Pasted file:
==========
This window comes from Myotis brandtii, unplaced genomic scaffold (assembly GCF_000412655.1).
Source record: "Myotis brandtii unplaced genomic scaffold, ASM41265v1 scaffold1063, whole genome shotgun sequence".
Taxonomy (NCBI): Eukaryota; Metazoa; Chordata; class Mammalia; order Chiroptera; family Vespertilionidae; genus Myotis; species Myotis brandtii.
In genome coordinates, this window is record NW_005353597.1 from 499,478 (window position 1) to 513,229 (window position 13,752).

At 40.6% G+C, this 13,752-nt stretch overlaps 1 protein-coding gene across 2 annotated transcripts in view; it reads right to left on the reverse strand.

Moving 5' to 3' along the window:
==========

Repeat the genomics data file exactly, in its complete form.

This window comes from Myotis brandtii, unplaced genomic scaffold (assembly GCF_000412655.1).
Source record: "Myotis brandtii unplaced genomic scaffold, ASM41265v1 scaffold1063, whole genome shotgun sequence".
Taxonomy (NCBI): Eukaryota; Metazoa; Chordata; class Mammalia; order Chiroptera; family Vespertilionidae; genus Myotis; species Myotis brandtii.
In genome coordinates, this window is record NW_005353597.1 from 499,478 (window position 1) to 513,229 (window position 13,752).

At 40.6% G+C, this 13,752-nt stretch overlaps 1 protein-coding gene across 2 annotated transcripts in view; it reads right to left on the reverse strand.

Moving 5' to 3' along the window: